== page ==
They are an inspiration to all people
British Major Natalie Taylor and Dr Robert Gifford from the University of Glasgow speak on the expedition to Antarctica of six British women.
After centuries of being labelled “the weaker sex”, it turns out that women are officially as physically tough as men, the new research has found.
Debunking archaic stereotypes that present females as damsels in distress, the study found that women who completed a trans-antarctic expedition fared similarly to what would be expected of men in terms of health.
The research, presented at the Society for Endocrinology annual conference in Glasgow, is the first to suggest that with the right training, women are not more susceptible to health problems than men in extreme physical conditions.
The study examined six British women, army soldiers, who trekked across Antarctica in January 2018.
You were dubbed the Ice Maidens?
Taylor: We were. (Smiles) Our all-female team was the first to complete the 62 day-long journey. It involved 1,056 miles of trekking in high winds and low temperatures while carrying 80kg of equipment.
You underwent extensive physical training before the expedition?
Taylor: Yes. Each of us did before embarking on the expedition. And various markers of our health were measured by a team of doctors, such as stress levels, body weight, reproductive and metabolic hormone levels and bone strength.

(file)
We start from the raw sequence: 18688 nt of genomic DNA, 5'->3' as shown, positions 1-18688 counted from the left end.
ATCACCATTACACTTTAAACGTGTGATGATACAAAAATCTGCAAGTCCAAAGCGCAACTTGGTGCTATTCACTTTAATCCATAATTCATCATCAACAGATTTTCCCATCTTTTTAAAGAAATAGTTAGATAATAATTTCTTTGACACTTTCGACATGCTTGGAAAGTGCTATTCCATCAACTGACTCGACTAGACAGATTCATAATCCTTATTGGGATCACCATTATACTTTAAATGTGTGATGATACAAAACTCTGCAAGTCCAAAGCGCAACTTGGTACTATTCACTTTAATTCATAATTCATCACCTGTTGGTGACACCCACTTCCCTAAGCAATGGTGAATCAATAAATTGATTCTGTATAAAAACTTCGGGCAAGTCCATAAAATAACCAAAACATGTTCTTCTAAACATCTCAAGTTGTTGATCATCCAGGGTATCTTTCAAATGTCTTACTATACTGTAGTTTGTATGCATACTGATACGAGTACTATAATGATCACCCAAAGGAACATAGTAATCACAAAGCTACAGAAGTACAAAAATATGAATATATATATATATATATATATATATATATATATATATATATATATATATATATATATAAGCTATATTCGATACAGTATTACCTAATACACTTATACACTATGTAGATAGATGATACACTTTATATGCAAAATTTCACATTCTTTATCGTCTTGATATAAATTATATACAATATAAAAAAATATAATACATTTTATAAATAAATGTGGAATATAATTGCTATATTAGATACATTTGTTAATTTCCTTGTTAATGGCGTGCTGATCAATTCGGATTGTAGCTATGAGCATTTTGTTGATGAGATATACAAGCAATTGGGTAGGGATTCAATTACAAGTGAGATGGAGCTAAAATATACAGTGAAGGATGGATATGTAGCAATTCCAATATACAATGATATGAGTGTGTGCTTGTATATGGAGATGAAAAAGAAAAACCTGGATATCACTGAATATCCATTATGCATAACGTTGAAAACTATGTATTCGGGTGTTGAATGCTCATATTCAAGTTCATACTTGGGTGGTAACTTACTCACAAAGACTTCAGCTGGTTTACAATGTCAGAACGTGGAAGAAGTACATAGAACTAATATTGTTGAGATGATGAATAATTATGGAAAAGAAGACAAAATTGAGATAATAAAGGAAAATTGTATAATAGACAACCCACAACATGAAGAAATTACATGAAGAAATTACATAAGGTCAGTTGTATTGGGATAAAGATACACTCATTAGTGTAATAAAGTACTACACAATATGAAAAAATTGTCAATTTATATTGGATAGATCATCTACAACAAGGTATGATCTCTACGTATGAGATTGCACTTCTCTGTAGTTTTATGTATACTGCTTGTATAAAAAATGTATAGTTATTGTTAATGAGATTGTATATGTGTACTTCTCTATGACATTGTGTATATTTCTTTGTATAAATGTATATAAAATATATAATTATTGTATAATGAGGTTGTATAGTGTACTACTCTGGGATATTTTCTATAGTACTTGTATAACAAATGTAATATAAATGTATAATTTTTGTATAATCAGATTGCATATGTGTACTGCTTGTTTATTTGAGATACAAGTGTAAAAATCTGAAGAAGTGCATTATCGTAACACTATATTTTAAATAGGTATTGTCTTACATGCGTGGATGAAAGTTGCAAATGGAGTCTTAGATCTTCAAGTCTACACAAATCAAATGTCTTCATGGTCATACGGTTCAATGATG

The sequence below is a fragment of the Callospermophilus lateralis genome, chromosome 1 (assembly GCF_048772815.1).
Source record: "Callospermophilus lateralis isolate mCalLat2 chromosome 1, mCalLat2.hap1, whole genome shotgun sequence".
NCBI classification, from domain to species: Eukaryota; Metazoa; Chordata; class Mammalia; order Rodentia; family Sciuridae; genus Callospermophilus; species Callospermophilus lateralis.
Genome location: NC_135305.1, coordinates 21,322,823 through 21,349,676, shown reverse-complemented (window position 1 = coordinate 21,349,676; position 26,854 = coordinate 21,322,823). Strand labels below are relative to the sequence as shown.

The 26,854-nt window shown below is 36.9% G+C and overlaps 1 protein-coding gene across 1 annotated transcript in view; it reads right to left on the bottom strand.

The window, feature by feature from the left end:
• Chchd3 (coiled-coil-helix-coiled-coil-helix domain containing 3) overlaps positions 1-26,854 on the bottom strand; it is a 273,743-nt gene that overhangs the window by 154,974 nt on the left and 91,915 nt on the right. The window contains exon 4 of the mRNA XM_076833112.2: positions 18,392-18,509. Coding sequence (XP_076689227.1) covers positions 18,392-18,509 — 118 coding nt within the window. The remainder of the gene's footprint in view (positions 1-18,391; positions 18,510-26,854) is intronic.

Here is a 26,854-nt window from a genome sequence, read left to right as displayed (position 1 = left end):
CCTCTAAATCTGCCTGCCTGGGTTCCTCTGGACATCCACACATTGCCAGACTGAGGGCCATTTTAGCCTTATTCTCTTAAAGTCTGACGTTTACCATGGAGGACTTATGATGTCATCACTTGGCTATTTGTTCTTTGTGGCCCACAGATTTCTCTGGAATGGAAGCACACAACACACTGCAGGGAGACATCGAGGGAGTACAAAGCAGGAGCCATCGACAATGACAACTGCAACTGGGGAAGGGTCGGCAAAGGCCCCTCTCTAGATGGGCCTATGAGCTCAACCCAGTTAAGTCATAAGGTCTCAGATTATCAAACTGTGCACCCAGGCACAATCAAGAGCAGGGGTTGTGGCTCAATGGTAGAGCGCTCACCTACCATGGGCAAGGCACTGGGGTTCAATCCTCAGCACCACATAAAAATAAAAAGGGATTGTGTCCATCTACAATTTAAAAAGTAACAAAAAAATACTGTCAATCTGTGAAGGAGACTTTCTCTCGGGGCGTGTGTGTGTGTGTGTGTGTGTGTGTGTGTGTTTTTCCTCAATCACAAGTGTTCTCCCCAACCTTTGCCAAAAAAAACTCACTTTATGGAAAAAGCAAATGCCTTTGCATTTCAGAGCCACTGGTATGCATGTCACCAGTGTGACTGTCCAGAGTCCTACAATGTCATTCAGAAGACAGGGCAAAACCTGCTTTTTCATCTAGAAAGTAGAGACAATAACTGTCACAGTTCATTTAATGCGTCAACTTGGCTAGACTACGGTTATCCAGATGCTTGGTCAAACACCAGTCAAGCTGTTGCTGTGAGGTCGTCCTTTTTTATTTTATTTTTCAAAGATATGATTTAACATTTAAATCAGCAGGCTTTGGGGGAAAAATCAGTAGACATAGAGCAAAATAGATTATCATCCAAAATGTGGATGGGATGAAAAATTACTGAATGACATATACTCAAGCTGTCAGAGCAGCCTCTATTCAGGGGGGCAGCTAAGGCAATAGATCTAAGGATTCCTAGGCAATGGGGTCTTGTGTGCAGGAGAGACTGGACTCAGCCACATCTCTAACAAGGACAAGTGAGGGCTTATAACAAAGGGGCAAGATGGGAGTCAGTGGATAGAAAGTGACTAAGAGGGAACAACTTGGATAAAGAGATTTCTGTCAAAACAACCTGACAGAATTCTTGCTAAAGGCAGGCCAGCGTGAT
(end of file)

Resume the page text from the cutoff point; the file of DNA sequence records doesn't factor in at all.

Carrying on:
How did you endure the difficulties of the expedition?
Taylor: We did very well. Physiologically we coped very well, so our bones were as strong as we left. Our hormones, there was a little dip. But within two weeks they were back to normal which is really good.
Did you lose weight?
Taylor: We lost fat, but we didn’t lose any muscle on our trip.
Gifford: Our findings contain some potentially myth-busting data on the impact of extreme physical activity on women.
After the expedition, we found that markers of reproduction function and bone strength were preserved. And the participants were still seeing exercise-related benefits, i.e. maintaining an increased level of physical fitness as a result of the expedition, two weeks later.
We have shown that with appropriate training and preparation, many of the previously reported negative health effects can be avoided.
Where else can be applied the results of your research?
Gifford: I’m an evolutionary biologist. We believe these results could be useful in shedding light on how men and women differ in terms of coping with more everyday scenarios, such as working life.
These findings could have important relevance for men and women in arduous or stressful employment, where there is concern that they are damaging their health.
If an appropriate training and nutritional regime is followed, their health may be protected.
Our Ice Maidens were praised as heroes. They really deserve it.
Taylor: Thank you for your warm words. After we had completed the trip, we received lots of congratulations. All that greatly moved us.
You are an inspiration to all and are role models to young people across the world.
Taylor: O thank you. We were happy to show that with hard work, courage, and determination anything is possible. We are immensely grateful to all who supported us. Without that support, it would be difficult to achieve anything.